Auer subsequently wins over the well-known comedian Otto Waalkes and organizes the first major charity event with him. The foundation stone for Global Family was laid on July 7, 2007, after Adi Werner from the Arlberg Hospice invited the first affected families to visit him. Above all, however, Global Family is supported by the many hotelier families who take in affected families.



Global Family is looking for people, companies and organisations as active and supporting members who can support this project through financial and/or material donations as well as services, or who can actively contribute with their expertise and personality.

  • We are looking for hoteliers for whom charity is not a foreign word and who offer us their hospitality for holidays for children and parents in need.
  • We are looking for more psychologists and therapists who can provide helpful support to affected families during their holidays.
  • We are looking for advertising agencies to market us pro bono.
  • We are looking for marketing and event specialists to support us in fundraising.
  • We are looking for media partners who will not only do good, but also report on it widely.
  • We are looking for members and holiday sponsors.
  • People who are actively involved as ambassadors, holiday sponsors, passive and active members or sponsors.
  • We are looking for chauffeurs and taxi drivers,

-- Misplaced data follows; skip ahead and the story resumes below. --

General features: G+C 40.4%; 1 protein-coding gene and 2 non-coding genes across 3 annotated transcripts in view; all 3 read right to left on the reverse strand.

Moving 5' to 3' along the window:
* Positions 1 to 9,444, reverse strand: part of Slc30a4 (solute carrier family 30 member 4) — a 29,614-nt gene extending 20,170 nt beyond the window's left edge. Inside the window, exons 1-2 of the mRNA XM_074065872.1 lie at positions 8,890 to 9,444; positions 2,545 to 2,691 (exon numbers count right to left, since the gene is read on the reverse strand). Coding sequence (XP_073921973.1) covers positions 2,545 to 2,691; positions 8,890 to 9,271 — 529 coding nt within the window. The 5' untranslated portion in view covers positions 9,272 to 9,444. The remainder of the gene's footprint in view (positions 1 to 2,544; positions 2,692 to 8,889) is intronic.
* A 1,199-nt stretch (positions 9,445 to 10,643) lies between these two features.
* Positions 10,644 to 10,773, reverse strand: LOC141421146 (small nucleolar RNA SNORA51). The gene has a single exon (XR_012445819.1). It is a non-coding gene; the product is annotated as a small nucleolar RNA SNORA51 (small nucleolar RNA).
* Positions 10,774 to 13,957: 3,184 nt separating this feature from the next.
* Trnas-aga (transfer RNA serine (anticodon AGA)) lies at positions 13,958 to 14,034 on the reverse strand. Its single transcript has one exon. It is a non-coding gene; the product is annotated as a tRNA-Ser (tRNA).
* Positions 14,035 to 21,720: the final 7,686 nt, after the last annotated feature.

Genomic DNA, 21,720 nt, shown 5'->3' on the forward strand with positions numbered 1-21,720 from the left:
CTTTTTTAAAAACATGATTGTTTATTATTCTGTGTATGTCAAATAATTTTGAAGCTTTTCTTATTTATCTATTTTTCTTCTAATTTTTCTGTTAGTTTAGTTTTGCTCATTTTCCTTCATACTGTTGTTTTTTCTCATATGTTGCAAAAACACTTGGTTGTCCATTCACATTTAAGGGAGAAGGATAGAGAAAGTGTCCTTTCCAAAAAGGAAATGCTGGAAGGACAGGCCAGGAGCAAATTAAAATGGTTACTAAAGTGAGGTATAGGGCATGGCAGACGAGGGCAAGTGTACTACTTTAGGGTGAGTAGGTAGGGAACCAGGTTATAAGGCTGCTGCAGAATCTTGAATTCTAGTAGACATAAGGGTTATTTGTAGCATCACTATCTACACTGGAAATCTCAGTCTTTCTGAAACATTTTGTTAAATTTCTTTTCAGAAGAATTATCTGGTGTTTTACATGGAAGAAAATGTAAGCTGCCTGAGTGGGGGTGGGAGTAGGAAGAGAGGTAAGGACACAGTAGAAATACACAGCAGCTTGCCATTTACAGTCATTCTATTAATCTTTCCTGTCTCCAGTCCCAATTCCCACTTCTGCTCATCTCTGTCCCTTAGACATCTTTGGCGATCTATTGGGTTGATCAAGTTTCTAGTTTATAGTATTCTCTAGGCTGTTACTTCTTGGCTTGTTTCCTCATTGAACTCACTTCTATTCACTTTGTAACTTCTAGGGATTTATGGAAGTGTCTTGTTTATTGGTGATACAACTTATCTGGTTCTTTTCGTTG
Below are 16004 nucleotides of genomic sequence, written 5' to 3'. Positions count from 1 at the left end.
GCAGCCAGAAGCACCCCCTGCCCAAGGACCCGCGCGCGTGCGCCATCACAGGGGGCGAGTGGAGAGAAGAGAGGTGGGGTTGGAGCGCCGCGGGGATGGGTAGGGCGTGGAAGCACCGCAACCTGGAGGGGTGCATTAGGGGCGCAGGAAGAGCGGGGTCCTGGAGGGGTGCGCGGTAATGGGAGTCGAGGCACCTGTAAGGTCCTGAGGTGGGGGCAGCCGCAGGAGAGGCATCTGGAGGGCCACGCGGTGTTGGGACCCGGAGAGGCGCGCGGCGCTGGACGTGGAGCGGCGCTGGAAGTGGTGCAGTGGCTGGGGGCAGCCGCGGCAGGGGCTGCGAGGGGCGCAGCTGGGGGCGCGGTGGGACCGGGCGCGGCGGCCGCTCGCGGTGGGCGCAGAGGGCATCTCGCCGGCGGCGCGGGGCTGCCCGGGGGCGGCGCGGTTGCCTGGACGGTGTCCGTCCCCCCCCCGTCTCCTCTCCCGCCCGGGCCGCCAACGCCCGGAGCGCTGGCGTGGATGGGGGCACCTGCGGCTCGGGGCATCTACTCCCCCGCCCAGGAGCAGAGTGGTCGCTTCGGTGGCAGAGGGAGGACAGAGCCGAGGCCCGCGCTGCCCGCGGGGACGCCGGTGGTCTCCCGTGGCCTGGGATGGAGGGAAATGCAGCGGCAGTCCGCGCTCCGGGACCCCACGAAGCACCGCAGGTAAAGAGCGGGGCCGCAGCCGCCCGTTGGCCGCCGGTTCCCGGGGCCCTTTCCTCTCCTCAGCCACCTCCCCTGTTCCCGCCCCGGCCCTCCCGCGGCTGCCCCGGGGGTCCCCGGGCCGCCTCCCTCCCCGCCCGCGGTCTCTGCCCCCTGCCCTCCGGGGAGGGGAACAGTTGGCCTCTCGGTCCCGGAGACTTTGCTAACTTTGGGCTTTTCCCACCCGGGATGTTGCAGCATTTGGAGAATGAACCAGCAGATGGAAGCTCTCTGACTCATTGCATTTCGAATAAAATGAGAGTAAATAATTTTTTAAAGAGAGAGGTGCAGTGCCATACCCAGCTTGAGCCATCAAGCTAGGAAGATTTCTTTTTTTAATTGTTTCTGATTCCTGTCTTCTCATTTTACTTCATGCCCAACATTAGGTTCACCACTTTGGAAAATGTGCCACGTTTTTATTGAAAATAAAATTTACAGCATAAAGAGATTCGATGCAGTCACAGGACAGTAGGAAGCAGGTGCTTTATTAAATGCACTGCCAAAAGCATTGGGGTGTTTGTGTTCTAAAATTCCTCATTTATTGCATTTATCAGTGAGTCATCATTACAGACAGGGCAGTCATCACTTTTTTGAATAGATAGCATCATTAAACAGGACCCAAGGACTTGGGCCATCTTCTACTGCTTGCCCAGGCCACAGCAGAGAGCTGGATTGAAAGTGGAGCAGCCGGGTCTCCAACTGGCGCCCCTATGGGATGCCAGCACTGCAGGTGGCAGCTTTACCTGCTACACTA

who volunteer to drive families safely on holiday.
  • And we are looking for people who are no strangers to charity.

Have these lines piqued your interest?

Send us an e-mail office(at)global-family.net or give us a call: 0043 699 172 119 06



The segregation of socially disadvantaged people is a particular problem. Due to the idea of a suitable housing option and the financial resources available to individuals to realise these ideas, residential areas are usually formed that are largely inhabited by the socially disadvantaged population. This often leads to stigmatisation and thus to the exclusion of those affected.

In addition, children and young people from socially disadvantaged families attend the same schools. These also differ from one another in terms of structure, composition and quality, which means that the experiences that young people have in them are also different. Particularly for children and young people whose socialisation is not yet complete, the housing situation and the type of school represent resources and opportunities for gaining experience, interaction and learning processes.

The aim of the holiday sponsorship programme is to break down this segregation. Families from ‘normal’ backgrounds – the sponsor family – and the socially disadvantaged family – the exceptional family – spend a holiday together and can thus learn from each other. The children of the sponsor family learn that their standard of living cannot be taken for granted and that people should not be judged superficially by their possessions. The children of the exceptional family learn about acceptance and self-confidence and make new friends, friends of friends and friends of friends.